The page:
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I am currently studying the Heisenberg Uncertainty Principle, and - while I have understood the general idea - I am struggling with the role of momentum within the principle.

I know momentum as mass times velocity, or - for photons - energy over velocity. I have always related to momentum as an indirect indicator of energy, as both mass and velocity are related to energy (although that interpretation might be wrong, because I was never forced to analyse it until stumbling upon the Heisenberg Uncertainty Principle, and rather simply used it as a comfortable tool to perform certain Classical computations).

Intuitively, though, it feels more logical to use velocity within the context of the Heisenberg Uncertainty Principle. I know intuition is a very bad methodology with Quantum Physics, and often one simply has to accept the way nature works. Nonetheless, I would like to know if there is any logical explanation that could make the role of momentum here a bit easier to understand. What is it an indicator of? Does it indicate energy levels? Or does momentum here stand for something else?

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  • $\begingroup$ The "momentum" is just the momentum operator $\hat{p}$. $\endgroup$ – Avantgarde Sep 30 '18 at 8:46
  • $\begingroup$ You can always use a "velocity operator" $p/m$ instead of the momentum if you like it better. I'm not really sure what sort of answer you're looking for here, can you be a bit more specific what's wrong from your viewpoint with just using momentum "as is" here? $\endgroup$ – ACuriousMind Sep 30 '18 at 9:17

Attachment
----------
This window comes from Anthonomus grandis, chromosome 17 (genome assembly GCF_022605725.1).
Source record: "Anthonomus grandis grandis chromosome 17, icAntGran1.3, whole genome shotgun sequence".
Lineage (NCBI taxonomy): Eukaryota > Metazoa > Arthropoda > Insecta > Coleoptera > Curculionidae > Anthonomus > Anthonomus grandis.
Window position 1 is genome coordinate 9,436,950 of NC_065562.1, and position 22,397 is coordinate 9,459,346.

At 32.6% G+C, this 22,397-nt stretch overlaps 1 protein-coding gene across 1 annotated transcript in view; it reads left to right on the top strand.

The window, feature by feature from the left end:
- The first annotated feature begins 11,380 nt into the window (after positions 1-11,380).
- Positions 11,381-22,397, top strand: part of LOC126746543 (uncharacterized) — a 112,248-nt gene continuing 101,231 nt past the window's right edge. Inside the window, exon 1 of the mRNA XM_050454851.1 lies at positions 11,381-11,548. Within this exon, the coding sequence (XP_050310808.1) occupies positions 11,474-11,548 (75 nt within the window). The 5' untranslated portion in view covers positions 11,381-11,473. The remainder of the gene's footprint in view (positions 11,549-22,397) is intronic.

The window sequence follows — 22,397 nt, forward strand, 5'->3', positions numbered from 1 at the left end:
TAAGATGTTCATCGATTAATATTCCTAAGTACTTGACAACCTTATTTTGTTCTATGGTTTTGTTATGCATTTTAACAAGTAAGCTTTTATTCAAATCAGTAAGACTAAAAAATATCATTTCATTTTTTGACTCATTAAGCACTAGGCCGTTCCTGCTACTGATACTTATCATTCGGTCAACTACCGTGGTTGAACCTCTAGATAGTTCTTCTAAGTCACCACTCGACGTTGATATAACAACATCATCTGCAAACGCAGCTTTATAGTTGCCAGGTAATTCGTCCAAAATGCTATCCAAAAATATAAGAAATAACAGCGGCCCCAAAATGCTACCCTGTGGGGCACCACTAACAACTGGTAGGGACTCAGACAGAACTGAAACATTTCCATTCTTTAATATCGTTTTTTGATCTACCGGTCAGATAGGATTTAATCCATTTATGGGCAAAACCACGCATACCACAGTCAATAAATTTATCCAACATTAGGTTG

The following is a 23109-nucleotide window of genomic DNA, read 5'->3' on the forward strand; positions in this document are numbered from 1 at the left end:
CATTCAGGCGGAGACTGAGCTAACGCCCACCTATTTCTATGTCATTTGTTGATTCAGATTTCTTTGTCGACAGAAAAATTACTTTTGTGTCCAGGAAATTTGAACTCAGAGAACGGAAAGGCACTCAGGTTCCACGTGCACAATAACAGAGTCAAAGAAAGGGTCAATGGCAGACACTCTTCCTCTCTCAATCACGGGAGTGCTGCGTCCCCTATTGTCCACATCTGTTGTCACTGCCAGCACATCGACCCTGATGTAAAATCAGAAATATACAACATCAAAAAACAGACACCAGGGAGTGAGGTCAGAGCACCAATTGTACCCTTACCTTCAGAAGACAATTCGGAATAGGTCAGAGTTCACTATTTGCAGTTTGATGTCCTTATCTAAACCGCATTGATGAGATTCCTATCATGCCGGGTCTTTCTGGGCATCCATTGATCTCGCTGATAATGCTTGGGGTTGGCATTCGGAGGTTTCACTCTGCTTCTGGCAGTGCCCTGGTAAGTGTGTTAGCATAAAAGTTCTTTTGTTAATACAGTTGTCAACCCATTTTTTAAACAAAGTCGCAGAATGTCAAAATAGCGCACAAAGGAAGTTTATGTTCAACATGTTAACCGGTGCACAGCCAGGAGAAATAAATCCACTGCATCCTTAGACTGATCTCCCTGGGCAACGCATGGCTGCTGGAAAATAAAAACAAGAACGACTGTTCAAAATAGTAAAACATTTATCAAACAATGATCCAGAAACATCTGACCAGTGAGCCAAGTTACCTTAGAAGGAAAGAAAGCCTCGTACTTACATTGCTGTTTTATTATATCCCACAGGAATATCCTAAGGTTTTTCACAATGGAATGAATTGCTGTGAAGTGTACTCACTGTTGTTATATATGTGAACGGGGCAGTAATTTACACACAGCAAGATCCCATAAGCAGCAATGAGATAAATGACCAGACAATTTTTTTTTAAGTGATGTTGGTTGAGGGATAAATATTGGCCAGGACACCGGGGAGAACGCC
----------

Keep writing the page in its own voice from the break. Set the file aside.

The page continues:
• $\begingroup$ @ACuriousMind I am not sure what momentum stands for, in the sense that knowledge about position precludes knowledge about /it/. I always used momentum as a useful tool to make computations, but within this setting it must have a deeper meaning. When we say that precise knowledge of position precludes precise knowledge about momentum, what exactly can we not know? Mass x velocity is a computation, not something that I understand as a natural phenomenon; and for photons the definition is totally different. I do not understand what knowledge is actually precluded. $\endgroup$ – Pregunto Sep 30 '18 at 9:39
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Indeed, I don't think it's a good idea. Personally, I just think of momentum as "something that can be measured", and it is extremely helpful, as it appears in the kinetic energy, so you need it almost always.

However, if your desire is finding a significance, my advice is: go back to the beginning": de Broglie's duality, wavefunctions, EM waves.

Momentum is $p=\hbar k$, so it is another way to measure the wave number $k$.

When you have a wave, it is of the form

$$A\cdot e^{i(\vec{k}\cdot\vec{x}-\omega t)}$$

or a linear combination of many, which we call "Fourier transform".

Measuring $p$ means measuring $k$.

If $x$ is your variable, you'll be able to measure positions easily. If you do a Fourier-transform to work with $k$ (or $p/\hbar$), momentum will be easy to measure.

Since we dont like switching from one to another all the time, we just use the reverse-fourier transform of the direct momentum operator, which is $-i\hbar \vec\nabla$, so that we can measure momentum in the position representation without changing thigs.

So, the conclusion is that measuring momentum is just another way to measure $k$.

And the interpretation of the uncertainty principle is easy: the largest uncertainty in position of the wave packet, the less wavenumbers it has. This is a general property of the Fourier-transform: the more frequencies, the less width in position.

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